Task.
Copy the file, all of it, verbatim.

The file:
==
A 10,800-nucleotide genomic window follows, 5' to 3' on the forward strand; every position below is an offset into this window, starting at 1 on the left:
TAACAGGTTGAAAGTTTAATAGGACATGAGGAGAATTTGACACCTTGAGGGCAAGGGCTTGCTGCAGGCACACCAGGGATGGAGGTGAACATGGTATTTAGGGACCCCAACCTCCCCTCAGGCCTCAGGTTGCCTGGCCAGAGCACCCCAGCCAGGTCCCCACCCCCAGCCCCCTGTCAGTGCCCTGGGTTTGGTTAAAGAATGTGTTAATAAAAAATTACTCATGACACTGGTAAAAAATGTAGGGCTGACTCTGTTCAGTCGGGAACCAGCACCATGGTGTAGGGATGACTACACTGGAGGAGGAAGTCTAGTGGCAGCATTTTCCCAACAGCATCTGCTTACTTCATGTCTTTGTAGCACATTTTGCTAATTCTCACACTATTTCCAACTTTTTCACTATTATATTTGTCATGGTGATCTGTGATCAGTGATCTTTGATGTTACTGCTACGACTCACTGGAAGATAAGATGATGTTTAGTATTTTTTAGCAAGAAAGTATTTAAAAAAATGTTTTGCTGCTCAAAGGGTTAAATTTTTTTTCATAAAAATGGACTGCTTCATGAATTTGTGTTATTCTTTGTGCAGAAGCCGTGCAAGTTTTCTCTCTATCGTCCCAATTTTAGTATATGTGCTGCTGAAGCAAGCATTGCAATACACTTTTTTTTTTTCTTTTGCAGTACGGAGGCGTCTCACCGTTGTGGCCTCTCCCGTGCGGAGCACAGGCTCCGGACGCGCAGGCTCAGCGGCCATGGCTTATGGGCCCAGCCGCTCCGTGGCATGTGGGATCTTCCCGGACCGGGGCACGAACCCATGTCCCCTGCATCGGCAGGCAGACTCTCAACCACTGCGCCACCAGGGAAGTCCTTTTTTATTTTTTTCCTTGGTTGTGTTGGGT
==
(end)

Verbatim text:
A 10,800-nucleotide genomic window follows, 5' to 3' on the forward strand; every position below is an offset into this window, starting at 1 on the left:
TAACAGGTTGAAAGTTTAATAGGACATGAGGAGAATTTGACACCTTGAGGGCAAGGGCTTGCTGCAGGCACACCAGGGATGGAGGTGAACATGGTATTTAGGGACCCCAACCTCCCCTCAGGCCTCAGGTTGCCTGGCCAGAGCACCCCAGCCAGGTCCCCACCCCCAGCCCCCTGTCAGTGCCCTGGGTTTGGTTAAAGAATGTGTTAATAAAAAATTACTCATGACACTGGTAAAAAATGTAGGGCTGACTCTGTTCAGTCGGGAACCAGCACCATGGTGTAGGGATGACTACACTGGAGGAGGAAGTCTAGTGGCAGCATTTTCCCAACAGCATCTGCTTACTTCATGTCTTTGTAGCACATTTTGCTAATTCTCACACTATTTCCAACTTTTTCACTATTATATTTGTCATGGTGATCTGTGATCAGTGATCTTTGATGTTACTGCTACGACTCACTGGAAGATAAGATGATGTTTAGTATTTTTTAGCAAGAAAGTATTTAAAAAAATGTTTTGCTGCTCAAAGGGTTAAATTTTTTTTCATAAAAATGGACTGCTTCATGAATTTGTGTTATTCTTTGTGCAGAAGCCGTGCAAGTTTTCTCTCTATCGTCCCAATTTTAGTATATGTGCTGCTGAAGCAAGCATTGCAATACACTTTTTTTTTTTCTTTTGCAGTACGGAGGCGTCTCACCGTTGTGGCCTCTCCCGTGCGGAGCACAGGCTCCGGACGCGCAGGCTCAGCGGCCATGGCTTATGGGCCCAGCCGCTCCGTGGCATGTGGGATCTTCCCGGACCGGGGCACGAACCCATGTCCCCTGCATCGGCAGGCAGACTCTCAACCACTGCGCCACCAGGGAAGTCCTTTTTTATTTTTTTCCTTGGTTGTGTTGGGT